Final Week Chapter 17 Two advantages of the metric measurement system over the customary measurement system: 1. Since the metric system uses the base-10 place value system, instruction in decimals directly relates to measurement skills. With customary units, different place value base systems are required for weight. 2. In the customary system, there is no commonality among the units for various measurements, while there is commonality among the metric units. The question facing most teachers is not whether to teach about the metric system but rather whether both systems should be taught simultaneously, and if not, which should be taught first. Recommended that the two systems be taught independently of one another, preferably at different times during the year. The basic procedure for introducing new units to students includes five steps. 1. tells the function of the specific unit 2. illustrates the unit. 3. demonstrates how to use measuring tools, measuring to the nearest whole unit. 4. presents application exercises in which the students determine the appropriate tool to use when measuring an object. 5. presents an equivalency fact, such as 12 inches equals one foot. In fifth or sixth grade, after decimals have been taught, exercises designed to teach students about the structure of the metric system should be presented. There are three basic steps in any conversion problem: 1. determining whether the “new” unit is larger or smaller than the original unit. 2. determining what multiple the larger unit is in relation to the smaller unit. 3. multiplying when converting to a smaller unit or dividing when converting to a larger unit. The pre-skills for teaching conversion problems with customary units are knowledge of multiplication and division facts. A ruler in which an inch is divided into a greater number of parts is introduced only after students have demonstrated mastery is using the preceding ruler in the series. Chapter 20 The coordinate system can be introduced to students as early as the third or fourth grade. Students learn the coordinate system more easily if initially they receive the points written as (x=5, y=6) Teachers model applying the function to determine the y value when the x value is given (after completing the table, the students plot the points with a straight line). A necessary pre-skill for ratios and proportions if the ability to find equivalent fractions. Teach students to write the labels in the problem as numerators and denominators on both sides of the equal sign. Students can apply their knowledge of classification word problems to ratio problems in tables. Teachers can now introduce more sophisticated ratio tables, including those that contain fractions that represent classes. Given a set of classifications represented as fractions, students can create a ratio table using the numerators of the fractions as the ratio. The numerators express the ratio of each of those terms. Students are taught to test to determine if a number is a prime number by asking themselves, “can this number be divided by something other than 1 and itself?” If the number in question can be divided by something other than 1 and itself, it is not a prime number. Finding prime factors involves attempting to divide a number by each prime number, in order, as many times as possible. Students learn that cancelling is possible because they are cancelling fractions that equal one and therefore do not change the value of the fraction. Integers include both positive and negative numbers. The first step of the structured board presentation involves teaching students in the following rule: 1. If the signs of the numbers are the same, you add 2. If the signs of the numbers are different, you subtract. 3. When you subtract, you start with the number that is farther from zero on the number line and subtract the other number. 4. The sign in the answer is always the sign of the number that was farther from zero. If you multiply by a minus value, you write the opposite of the sign. The rule is simple and efficient in that students need learn only one rule rather than the traditional four. Teachers explain that the number that is repeated is called the base number, and the exponent is the number of times the base number is repeated. Expanded notation can be used to show how to simplify exponents. Simplifying exponents is just like simplifying prime factors in that the same numbers in the numerator and denominator are canceled.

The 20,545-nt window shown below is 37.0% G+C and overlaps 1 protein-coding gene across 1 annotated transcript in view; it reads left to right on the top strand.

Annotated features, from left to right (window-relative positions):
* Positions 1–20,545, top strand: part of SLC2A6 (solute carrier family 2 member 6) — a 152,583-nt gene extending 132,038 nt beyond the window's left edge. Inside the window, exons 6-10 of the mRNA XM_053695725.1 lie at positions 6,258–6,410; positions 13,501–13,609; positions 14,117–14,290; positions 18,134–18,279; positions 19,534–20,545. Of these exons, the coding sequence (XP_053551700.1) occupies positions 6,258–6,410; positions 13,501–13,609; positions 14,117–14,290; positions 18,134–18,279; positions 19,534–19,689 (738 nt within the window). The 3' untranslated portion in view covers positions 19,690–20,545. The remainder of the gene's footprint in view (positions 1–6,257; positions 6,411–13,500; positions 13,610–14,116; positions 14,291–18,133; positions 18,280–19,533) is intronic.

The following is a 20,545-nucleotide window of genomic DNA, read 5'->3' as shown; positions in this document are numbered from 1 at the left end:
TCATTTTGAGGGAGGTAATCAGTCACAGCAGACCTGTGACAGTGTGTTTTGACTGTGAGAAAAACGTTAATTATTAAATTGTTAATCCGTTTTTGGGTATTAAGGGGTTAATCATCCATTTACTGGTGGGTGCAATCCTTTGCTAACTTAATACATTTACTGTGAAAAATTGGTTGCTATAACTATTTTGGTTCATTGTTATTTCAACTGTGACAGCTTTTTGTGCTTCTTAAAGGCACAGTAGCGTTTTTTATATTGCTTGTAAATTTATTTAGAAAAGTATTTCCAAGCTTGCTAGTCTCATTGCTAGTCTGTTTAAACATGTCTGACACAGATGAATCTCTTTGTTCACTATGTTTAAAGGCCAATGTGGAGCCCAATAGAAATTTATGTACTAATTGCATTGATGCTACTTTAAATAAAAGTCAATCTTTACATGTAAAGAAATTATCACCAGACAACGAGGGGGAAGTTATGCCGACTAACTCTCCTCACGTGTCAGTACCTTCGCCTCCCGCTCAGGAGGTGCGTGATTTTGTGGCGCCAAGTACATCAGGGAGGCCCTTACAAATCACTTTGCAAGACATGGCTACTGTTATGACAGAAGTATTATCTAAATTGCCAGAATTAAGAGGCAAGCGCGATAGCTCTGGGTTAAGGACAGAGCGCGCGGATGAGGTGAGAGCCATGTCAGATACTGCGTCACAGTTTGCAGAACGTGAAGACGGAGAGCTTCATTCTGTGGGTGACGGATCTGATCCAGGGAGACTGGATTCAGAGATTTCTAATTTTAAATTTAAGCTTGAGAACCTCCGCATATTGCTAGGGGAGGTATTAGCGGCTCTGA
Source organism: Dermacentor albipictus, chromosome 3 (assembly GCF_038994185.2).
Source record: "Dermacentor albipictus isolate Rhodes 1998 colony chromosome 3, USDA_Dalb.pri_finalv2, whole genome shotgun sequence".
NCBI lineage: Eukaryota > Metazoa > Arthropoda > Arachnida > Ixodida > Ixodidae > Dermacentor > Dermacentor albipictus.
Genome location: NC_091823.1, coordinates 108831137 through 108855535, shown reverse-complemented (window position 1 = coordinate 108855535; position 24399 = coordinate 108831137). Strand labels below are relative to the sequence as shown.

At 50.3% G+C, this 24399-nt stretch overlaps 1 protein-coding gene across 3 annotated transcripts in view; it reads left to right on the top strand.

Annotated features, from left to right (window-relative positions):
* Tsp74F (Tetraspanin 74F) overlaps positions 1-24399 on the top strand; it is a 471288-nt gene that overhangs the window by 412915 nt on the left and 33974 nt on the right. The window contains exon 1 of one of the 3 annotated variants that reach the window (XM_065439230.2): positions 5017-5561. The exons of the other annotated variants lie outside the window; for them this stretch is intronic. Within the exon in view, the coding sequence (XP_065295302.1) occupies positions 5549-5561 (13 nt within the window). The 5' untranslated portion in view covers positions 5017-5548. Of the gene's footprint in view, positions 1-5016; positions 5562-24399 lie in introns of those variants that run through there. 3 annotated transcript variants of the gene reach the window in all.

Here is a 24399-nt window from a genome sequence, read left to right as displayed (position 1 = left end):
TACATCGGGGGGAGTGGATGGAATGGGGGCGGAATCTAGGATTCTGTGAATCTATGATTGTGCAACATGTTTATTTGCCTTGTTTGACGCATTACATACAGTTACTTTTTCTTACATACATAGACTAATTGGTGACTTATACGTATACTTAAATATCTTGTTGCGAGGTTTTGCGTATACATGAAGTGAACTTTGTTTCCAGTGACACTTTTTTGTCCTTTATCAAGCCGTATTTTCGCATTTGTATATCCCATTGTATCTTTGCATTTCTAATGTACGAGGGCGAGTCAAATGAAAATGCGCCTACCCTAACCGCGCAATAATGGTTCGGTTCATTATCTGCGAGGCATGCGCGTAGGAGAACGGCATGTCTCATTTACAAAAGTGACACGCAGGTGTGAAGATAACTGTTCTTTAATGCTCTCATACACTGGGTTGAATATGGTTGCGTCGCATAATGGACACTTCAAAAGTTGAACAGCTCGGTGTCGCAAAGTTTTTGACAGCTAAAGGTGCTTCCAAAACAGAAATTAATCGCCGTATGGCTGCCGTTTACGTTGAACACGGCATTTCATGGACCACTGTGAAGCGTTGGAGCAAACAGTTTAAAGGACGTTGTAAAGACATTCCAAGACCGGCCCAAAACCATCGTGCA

×